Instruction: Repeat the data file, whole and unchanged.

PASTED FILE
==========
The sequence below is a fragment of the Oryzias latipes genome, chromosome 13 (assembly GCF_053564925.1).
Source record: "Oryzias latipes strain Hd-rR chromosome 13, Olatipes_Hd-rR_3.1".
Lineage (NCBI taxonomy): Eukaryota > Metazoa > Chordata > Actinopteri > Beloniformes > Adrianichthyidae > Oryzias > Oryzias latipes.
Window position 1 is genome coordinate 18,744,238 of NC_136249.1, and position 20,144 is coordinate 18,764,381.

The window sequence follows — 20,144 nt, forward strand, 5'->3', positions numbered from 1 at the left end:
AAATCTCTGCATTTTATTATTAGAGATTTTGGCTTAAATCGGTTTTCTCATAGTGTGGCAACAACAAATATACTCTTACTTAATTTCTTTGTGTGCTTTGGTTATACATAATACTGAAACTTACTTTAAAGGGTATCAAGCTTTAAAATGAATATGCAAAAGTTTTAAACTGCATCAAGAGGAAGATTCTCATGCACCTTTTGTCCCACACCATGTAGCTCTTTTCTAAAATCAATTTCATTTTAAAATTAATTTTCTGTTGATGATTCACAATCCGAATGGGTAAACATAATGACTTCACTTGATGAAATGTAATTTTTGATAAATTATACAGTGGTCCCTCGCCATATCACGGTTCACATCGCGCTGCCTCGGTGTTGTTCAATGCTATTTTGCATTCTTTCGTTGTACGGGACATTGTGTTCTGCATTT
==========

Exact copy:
The sequence below is a fragment of the Oryzias latipes genome, chromosome 13 (assembly GCF_053564925.1).
Source record: "Oryzias latipes strain Hd-rR chromosome 13, Olatipes_Hd-rR_3.1".
Lineage (NCBI taxonomy): Eukaryota > Metazoa > Chordata > Actinopteri > Beloniformes > Adrianichthyidae > Oryzias > Oryzias latipes.
Window position 1 is genome coordinate 18,744,238 of NC_136249.1, and position 20,144 is coordinate 18,764,381.

The window sequence follows — 20,144 nt, forward strand, 5'->3', positions numbered from 1 at the left end:
AAATCTCTGCATTTTATTATTAGAGATTTTGGCTTAAATCGGTTTTCTCATAGTGTGGCAACAACAAATATACTCTTACTTAATTTCTTTGTGTGCTTTGGTTATACATAATACTGAAACTTACTTTAAAGGGTATCAAGCTTTAAAATGAATATGCAAAAGTTTTAAACTGCATCAAGAGGAAGATTCTCATGCACCTTTTGTCCCACACCATGTAGCTCTTTTCTAAAATCAATTTCATTTTAAAATTAATTTTCTGTTGATGATTCACAATCCGAATGGGTAAACATAATGACTTCACTTGATGAAATGTAATTTTTGATAAATTATACAGTGGTCCCTCGCCATATCACGGTTCACATCGCGCTGCCTCGGTGTTGTTCAATGCTATTTTGCATTCTTTCGTTGTACGGGACATTGTGTTCTGCATTT